It’s no surprise that milk and dairy products require time and temperature control (TCS) to limit bacteria growth and the production of toxins. What you may not have considered is that keeping milk and dairy products safe should start at receiving and continue until they’re used.
Common TCS milk and dairy products:
- Cream cheese
- Cottage cheese
- Ice cream
- Milk (any variety)
- Sour cream
Receiving milk and dairy products
Milk and dairy products should be received at 45°F or lower and cooled to 41°F degrees or lower within 4 hours. So when dairy items are delivered, check them for the correct temperature and then immediately place them in your refrigerator. Do not accept the shipment if the milk or dairy product is above 45°F or there are other signs damage or spoilage, such as change in color, texture or smell.
Storing milk and dairy products
It is best to store milk and other dairy products in the coolest part of the refrigerator, farthest away from the door. The air temperature around the door can fluctuate as the door opens. To ensure your refrigerator is keeping your TCS foods at the proper temperature, place an air temperature thermometer in the warmest part of your refrigerator.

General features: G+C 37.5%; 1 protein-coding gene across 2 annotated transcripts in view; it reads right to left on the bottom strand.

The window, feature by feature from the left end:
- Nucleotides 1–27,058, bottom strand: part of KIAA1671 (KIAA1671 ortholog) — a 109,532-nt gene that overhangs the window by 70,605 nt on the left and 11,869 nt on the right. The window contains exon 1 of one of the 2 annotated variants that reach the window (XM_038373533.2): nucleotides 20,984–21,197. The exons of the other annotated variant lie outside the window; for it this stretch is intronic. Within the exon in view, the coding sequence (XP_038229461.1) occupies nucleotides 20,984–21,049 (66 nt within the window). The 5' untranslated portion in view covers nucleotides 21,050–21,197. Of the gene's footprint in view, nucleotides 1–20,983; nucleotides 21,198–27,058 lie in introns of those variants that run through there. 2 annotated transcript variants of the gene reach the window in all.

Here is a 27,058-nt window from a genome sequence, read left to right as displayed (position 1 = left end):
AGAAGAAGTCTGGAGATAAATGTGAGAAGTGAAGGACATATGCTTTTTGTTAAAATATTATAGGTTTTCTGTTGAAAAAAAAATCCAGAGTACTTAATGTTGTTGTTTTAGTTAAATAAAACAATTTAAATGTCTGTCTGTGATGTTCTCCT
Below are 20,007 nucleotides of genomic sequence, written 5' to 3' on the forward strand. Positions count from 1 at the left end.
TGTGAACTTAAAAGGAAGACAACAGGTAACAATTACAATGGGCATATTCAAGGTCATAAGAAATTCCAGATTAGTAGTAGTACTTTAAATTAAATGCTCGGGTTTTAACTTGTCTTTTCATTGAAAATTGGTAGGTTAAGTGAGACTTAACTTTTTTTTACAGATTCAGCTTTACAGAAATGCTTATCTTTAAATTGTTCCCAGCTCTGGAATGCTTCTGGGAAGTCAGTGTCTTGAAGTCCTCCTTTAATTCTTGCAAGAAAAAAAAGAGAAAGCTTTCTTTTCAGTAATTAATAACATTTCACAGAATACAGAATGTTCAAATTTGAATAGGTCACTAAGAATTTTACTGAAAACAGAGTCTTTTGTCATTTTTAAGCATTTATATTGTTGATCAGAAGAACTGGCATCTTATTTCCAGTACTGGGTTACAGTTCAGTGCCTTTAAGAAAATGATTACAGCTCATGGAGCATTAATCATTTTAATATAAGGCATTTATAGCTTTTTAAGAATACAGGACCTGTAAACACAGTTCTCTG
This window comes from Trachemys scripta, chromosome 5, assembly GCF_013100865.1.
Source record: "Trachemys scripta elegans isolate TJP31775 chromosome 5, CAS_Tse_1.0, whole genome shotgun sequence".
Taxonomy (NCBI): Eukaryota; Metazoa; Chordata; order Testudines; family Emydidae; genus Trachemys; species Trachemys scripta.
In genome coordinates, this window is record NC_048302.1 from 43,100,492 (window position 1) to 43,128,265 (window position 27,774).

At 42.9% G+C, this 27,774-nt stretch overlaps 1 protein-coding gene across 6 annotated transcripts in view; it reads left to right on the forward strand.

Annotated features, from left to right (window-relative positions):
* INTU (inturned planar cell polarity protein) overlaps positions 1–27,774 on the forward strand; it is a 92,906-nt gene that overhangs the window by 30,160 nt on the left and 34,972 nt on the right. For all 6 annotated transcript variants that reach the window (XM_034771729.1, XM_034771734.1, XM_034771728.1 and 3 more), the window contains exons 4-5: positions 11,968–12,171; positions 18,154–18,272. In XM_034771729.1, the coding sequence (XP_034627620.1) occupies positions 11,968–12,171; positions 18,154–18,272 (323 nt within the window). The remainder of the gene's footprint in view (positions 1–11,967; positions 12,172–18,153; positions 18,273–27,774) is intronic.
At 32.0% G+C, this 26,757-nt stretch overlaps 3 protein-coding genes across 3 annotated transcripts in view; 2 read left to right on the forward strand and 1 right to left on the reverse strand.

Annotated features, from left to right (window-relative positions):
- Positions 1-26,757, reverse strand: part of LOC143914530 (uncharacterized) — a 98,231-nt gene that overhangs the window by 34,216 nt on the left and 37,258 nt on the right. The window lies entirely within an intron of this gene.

Using milk and dairy products
Be sure to use all of your dairy products by their use-by date. To accomplish this, institute the First In, First Out (FIFO) method—store your oldest dairy products in front of the newest ones and use them in that order. Also keep in mind that pasteurized milk and cheese are the safest to use because the pasteurization process kills harmful bacteria.
More info on TCS foods
Current Gordon Food Service customer? Sign in to gfs.com, click “Resources” and explore the “Food Safety Awareness” section. There you’ll find:
- Cooler and freezer labels
- Temperatures for Food Safety chart
- Receiving Temperature Log
- And more!
You can also contact the Nutrition Resource Center by calling (800) 968-4426 or emailing firstname.lastname@example.org.